"The first songs are ready, like Firebird (produced by Philippe Eberard), but there is no release date yet. There will be a new video clip early next year, for the song Firebird, so it will be the first single. We're currently thinking about distribution channels, but things are more complicated now than a few years ago. The music scene has changed. People have less money to spend on music, and instead of going to many smaller gigs, nowadays they will save their money to be able to afford tickets to major concert events, like the Hellfest. Don't get me wrong, I love the Hellfest, we play there. But tickets prices for major events like this, including traveling and hotel / camping costs, it's expensive. The way people consume music has changed too. Especially in metal, people used to go to concerts and buy their discs.

Temple of Nemesys promo photoBut now, they get all their music online. There is not the same pride in owning music, listening to songs on Spotify and similar services is not the same as having a physical CD on a shelf. Sometimes fans no longer know the name of a song, instead they'll just say 'I love track 3' and I'll be like 'what?'. Also, illegal downloading, it's not only hurting major labels. People need to stop believing that myth. Downloading and streaming has made music a commodity, people no longer value and cherish their music.

Downloading and streaming has made music a commodity

This also shows when we tour. We receive many booking requests, the want us to come with the band, our technical crew, our dances and show and pyros and lightning rigs and everything, but they don't want us to play. Fuck that. We're professional musicians, delivering a professional show, but promoters expect us to work for free." Sadly this is not something new. It's even worse. Many venues that used to give an opportunity for young bands to hone their skills in front of a live audience and earn a few bucks to pay for new strings and better equipment, no longer pay bands, no, they expect the bands to pay to play. But despite these hardships that make the life as a professional musician difficult, CNX is determined to soldier on an deliver the best stage show and best albums a fan can hope for. "I am thinking about releasing a limited edition with bonus material for fans. I've been thinking about it for quite a while, so if we do that, it will be something really nice." We're impatient to see what that will look like, but knowing how passionate CNX is about Temple of Nemesys, we're confident that it will be a dream for fans (can we get a signed copy, please? Pretty please?).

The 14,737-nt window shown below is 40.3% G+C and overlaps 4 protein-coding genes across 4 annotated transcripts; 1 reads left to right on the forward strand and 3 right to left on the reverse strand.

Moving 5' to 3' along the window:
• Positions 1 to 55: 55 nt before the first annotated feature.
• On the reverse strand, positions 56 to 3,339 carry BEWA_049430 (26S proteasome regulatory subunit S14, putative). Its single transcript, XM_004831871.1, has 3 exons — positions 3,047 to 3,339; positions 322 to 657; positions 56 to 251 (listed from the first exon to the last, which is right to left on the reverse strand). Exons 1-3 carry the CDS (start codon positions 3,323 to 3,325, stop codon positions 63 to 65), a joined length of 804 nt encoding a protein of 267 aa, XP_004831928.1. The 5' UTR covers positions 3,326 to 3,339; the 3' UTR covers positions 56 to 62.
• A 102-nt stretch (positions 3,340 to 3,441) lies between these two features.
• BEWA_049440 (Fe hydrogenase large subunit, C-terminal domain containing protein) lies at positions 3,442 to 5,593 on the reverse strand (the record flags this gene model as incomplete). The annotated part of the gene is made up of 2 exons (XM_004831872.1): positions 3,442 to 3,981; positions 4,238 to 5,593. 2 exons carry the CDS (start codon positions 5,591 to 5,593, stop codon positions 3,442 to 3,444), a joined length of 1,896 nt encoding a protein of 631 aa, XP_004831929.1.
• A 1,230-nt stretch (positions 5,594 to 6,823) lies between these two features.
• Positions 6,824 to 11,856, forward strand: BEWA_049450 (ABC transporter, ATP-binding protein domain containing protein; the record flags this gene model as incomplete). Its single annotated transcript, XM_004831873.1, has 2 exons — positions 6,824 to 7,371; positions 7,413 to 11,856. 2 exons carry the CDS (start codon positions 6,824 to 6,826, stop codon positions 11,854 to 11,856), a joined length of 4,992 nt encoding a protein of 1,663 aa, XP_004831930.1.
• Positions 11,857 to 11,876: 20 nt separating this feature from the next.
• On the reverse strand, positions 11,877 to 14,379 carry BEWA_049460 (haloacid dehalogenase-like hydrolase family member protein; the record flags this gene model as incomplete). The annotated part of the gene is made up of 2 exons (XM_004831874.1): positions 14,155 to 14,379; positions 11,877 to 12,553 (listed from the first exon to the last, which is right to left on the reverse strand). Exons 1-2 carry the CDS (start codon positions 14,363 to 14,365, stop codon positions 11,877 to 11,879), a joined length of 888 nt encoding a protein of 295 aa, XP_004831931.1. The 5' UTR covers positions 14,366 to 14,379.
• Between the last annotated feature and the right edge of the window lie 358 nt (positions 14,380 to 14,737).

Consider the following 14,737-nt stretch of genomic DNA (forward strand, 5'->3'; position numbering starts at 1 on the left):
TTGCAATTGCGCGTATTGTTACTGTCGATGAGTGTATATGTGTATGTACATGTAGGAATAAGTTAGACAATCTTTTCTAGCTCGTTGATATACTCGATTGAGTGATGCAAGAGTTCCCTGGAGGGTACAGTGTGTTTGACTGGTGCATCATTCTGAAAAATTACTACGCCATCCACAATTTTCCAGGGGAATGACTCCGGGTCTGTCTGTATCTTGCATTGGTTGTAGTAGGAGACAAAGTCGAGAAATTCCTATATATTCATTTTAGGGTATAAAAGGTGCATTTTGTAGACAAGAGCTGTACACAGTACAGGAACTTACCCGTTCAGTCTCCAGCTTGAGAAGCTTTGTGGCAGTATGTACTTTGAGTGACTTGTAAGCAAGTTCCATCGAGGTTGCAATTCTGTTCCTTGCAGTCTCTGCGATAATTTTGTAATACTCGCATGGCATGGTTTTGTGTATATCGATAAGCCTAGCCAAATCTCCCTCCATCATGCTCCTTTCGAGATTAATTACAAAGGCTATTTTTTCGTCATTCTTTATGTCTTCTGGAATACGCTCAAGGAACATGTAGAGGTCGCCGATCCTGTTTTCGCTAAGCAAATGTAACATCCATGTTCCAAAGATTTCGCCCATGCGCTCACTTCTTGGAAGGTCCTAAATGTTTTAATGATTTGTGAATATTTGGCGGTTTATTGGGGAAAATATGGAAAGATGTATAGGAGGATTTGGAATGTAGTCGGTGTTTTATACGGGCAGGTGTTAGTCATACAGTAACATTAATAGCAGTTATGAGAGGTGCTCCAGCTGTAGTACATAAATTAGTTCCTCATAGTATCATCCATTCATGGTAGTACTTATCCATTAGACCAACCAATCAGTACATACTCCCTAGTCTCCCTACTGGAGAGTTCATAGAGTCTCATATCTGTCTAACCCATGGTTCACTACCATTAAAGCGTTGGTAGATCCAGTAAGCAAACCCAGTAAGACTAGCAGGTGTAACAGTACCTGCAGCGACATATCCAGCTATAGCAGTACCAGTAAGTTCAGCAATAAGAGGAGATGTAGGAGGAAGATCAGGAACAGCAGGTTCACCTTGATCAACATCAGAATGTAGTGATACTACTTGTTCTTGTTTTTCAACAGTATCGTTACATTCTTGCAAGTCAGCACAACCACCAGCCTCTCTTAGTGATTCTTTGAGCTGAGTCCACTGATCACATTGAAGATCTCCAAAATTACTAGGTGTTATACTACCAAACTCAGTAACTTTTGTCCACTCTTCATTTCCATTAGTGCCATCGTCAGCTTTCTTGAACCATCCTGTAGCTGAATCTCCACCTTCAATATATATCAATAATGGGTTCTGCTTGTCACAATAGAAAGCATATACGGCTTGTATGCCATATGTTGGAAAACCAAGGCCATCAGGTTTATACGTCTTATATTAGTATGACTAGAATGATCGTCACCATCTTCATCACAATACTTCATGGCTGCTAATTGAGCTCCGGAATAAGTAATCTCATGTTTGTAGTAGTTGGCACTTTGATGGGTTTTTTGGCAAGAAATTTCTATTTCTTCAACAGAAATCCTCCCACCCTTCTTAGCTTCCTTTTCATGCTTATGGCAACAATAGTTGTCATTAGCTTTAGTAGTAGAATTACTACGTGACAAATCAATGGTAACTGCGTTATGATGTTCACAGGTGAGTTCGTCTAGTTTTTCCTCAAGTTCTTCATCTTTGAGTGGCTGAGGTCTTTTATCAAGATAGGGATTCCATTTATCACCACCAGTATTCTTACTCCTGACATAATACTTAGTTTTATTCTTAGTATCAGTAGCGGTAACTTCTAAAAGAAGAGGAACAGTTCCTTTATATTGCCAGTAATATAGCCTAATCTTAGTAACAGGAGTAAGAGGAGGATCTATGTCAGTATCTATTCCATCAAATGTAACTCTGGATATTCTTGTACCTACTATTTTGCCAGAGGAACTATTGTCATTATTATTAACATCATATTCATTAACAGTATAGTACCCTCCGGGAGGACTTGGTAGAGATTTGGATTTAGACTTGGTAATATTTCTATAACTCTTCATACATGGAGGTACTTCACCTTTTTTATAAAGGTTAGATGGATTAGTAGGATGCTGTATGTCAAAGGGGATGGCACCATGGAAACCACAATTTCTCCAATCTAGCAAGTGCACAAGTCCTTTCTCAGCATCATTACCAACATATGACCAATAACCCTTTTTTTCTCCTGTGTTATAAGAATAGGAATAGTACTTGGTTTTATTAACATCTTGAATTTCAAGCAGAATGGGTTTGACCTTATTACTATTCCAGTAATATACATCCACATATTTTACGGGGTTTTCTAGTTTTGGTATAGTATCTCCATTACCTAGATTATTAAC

The worthy hair of Wayne Static...

We have one last question though: we mentioned the formidable hair of frontman CNX. It's the most impressive buzz-cut Mohawk since the late Wayne Static. Fess up, CNX, what's the secret behind the hair? "LOL! The hair! Yes, you're right, it's indeed similar. It's something I did spontaneously, out of a mood, I simply took a clipper and went straight for the middle. I tried to use gel, but the hair would just not stay straight. Until I discovered Wayne Static. He was explaining how he did it (with his hair), and I stole his technique! True story!". Very awesome, after all we're on a fashion website, and now we're discussing beauty tips! So, is it egg or beer? "Haha, I have more class than that! Hairspray and dryer, dude!" Thank you CNX for joining our little beauty chat, next week Robert Smith tells you all about eyeliner and mascara! Any last words?

"Watch concerts with your eyes, not your smartphones!"

Band promo photo

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The first two albums are available here: